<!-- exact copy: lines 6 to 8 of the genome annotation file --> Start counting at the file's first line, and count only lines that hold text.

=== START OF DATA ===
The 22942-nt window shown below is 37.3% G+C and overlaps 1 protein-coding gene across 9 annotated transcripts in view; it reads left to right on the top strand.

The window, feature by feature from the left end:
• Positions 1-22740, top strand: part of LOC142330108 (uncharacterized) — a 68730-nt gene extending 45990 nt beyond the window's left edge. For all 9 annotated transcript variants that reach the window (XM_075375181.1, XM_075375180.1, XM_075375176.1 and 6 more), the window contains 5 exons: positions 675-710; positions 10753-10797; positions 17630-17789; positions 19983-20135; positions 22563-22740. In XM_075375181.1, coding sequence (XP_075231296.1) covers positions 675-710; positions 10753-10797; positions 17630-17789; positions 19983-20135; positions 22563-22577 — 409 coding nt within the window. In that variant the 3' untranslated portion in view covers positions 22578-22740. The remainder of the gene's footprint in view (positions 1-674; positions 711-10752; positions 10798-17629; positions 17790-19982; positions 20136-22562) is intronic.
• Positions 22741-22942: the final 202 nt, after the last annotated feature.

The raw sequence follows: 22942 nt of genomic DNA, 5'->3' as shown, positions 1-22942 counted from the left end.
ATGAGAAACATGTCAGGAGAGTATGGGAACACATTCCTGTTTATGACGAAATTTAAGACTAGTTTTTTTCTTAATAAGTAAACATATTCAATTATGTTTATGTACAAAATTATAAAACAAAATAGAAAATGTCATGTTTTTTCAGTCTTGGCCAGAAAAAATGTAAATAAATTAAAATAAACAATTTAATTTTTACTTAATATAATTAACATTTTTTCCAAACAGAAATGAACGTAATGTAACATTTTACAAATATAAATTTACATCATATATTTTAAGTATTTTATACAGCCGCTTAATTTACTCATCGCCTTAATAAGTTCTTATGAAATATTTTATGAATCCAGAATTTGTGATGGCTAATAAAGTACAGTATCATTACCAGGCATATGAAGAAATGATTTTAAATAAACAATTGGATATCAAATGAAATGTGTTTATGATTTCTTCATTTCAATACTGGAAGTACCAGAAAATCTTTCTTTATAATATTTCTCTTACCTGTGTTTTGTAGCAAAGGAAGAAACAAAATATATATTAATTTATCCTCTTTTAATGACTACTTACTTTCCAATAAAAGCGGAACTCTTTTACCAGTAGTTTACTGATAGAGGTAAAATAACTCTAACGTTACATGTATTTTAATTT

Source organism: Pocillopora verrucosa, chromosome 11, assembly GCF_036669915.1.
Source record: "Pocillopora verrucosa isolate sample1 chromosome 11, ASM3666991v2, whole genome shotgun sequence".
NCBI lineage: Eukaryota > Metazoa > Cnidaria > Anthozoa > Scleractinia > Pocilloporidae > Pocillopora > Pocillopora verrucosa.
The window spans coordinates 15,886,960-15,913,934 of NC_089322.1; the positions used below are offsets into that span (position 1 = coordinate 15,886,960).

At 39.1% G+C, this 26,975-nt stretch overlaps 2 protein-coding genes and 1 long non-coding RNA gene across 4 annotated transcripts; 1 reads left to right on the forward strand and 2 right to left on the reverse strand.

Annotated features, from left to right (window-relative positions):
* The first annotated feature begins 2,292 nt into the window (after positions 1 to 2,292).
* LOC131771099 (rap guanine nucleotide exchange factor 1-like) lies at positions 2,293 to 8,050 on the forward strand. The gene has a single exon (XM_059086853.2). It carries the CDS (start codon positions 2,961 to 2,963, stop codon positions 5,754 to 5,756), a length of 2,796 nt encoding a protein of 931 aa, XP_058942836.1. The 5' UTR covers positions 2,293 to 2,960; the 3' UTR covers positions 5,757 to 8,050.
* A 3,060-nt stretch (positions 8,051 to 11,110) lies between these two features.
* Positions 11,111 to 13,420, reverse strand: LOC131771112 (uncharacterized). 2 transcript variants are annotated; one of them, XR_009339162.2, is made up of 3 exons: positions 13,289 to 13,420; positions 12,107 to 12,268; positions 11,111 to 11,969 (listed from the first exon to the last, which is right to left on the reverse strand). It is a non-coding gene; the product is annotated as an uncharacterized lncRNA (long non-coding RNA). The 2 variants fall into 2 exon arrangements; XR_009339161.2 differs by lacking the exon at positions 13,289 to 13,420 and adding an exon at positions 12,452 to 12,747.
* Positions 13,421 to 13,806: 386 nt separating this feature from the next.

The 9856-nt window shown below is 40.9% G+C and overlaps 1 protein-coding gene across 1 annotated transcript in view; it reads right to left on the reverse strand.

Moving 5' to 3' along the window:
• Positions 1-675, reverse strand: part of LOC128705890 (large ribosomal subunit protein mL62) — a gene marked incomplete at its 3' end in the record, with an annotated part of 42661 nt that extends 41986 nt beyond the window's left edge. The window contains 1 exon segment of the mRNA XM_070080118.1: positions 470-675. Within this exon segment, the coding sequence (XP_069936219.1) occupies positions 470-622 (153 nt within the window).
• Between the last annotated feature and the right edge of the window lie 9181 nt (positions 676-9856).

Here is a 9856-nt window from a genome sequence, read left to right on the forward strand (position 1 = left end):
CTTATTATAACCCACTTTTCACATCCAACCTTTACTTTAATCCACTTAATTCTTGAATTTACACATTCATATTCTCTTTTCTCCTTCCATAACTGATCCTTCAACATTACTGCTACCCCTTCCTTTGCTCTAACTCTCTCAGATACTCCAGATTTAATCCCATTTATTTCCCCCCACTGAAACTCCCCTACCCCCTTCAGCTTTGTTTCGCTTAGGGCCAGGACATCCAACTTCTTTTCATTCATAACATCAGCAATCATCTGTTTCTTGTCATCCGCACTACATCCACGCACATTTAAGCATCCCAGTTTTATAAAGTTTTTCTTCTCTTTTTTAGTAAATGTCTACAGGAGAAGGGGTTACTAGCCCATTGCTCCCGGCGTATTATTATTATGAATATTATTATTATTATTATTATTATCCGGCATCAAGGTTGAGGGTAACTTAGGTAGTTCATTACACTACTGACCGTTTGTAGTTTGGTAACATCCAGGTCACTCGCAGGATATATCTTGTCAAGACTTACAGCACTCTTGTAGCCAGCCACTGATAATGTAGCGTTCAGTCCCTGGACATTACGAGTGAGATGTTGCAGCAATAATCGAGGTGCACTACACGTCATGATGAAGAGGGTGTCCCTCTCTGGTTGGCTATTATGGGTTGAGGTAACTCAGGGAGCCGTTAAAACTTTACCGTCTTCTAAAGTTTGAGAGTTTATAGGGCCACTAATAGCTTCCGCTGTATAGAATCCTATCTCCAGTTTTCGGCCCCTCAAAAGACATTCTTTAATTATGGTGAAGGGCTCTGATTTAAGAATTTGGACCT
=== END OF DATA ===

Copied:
ATGAGAAACATGTCAGGAGAGTATGGGAACACATTCCTGTTTATGACGAAATTTAAGACTAGTTTTTTTCTTAATAAGTAAACATATTCAATTATGTTTATGTACAAAATTATAAAACAAAATAGAAAATGTCATGTTTTTTCAGTCTTGGCCAGAAAAAATGTAAATAAATTAAAATAAACAATTTAATTTTTACTTAATATAATTAACATTTTTTCCAAACAGAAATGAACGTAATGTAACATTTTACAAATATAAATTTACATCATATATTTTAAGTATTTTATACAGCCGCTTAATTTACTCATCGCCTTAATAAGTTCTTATGAAATATTTTATGAATCCAGAATTTGTGATGGCTAATAAAGTACAGTATCATTACCAGGCATATGAAGAAATGATTTTAAATAAACAATTGGATATCAAATGAAATGTGTTTATGATTTCTTCATTTCAATACTGGAAGTACCAGAAAATCTTTCTTTATAATATTTCTCTTACCTGTGTTTTGTAGCAAAGGAAGAAACAAAATATATATTAATTTATCCTCTTTTAATGACTACTTACTTTCCAATAAAAGCGGAACTCTTTTACCAGTAGTTTACTGATAGAGGTAAAATAACTCTAACGTTACATGTATTTTAATTT

Source organism: Pocillopora verrucosa, chromosome 11, assembly GCF_036669915.1.
Source record: "Pocillopora verrucosa isolate sample1 chromosome 11, ASM3666991v2, whole genome shotgun sequence".